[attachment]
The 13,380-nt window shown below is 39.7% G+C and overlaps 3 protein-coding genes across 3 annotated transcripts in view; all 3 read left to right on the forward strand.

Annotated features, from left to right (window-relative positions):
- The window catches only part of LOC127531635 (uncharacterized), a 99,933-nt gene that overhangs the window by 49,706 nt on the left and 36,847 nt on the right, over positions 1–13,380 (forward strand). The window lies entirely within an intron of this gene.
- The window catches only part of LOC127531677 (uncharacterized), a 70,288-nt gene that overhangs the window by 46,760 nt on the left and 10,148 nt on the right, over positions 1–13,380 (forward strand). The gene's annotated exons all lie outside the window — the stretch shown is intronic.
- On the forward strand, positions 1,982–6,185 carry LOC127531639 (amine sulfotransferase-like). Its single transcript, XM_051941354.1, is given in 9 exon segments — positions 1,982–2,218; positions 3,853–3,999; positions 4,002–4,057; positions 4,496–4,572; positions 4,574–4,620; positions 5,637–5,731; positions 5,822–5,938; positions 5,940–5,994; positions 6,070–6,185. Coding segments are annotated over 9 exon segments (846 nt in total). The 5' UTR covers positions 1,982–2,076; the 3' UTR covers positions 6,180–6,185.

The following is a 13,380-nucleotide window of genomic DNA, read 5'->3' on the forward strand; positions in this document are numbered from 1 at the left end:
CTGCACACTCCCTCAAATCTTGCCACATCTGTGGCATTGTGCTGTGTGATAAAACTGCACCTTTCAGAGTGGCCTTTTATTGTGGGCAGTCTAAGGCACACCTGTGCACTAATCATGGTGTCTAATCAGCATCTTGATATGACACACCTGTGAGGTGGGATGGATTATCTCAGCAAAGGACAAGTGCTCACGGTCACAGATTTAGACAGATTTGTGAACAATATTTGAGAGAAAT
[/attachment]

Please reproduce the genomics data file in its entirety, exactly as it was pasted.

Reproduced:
The 13,380-nt window shown below is 39.7% G+C and overlaps 3 protein-coding genes across 3 annotated transcripts in view; all 3 read left to right on the forward strand.

Annotated features, from left to right (window-relative positions):
- The window catches only part of LOC127531635 (uncharacterized), a 99,933-nt gene that overhangs the window by 49,706 nt on the left and 36,847 nt on the right, over positions 1–13,380 (forward strand). The window lies entirely within an intron of this gene.
- The window catches only part of LOC127531677 (uncharacterized), a 70,288-nt gene that overhangs the window by 46,760 nt on the left and 10,148 nt on the right, over positions 1–13,380 (forward strand). The gene's annotated exons all lie outside the window — the stretch shown is intronic.
- On the forward strand, positions 1,982–6,185 carry LOC127531639 (amine sulfotransferase-like). Its single transcript, XM_051941354.1, is given in 9 exon segments — positions 1,982–2,218; positions 3,853–3,999; positions 4,002–4,057; positions 4,496–4,572; positions 4,574–4,620; positions 5,637–5,731; positions 5,822–5,938; positions 5,940–5,994; positions 6,070–6,185. Coding segments are annotated over 9 exon segments (846 nt in total). The 5' UTR covers positions 1,982–2,076; the 3' UTR covers positions 6,180–6,185.

The following is a 13,380-nucleotide window of genomic DNA, read 5'->3' on the forward strand; positions in this document are numbered from 1 at the left end:
CTGCACACTCCCTCAAATCTTGCCACATCTGTGGCATTGTGCTGTGTGATAAAACTGCACCTTTCAGAGTGGCCTTTTATTGTGGGCAGTCTAAGGCACACCTGTGCACTAATCATGGTGTCTAATCAGCATCTTGATATGACACACCTGTGAGGTGGGATGGATTATCTCAGCAAAGGACAAGTGCTCACGGTCACAGATTTAGACAGATTTGTGAACAATATTTGAGAGAAAT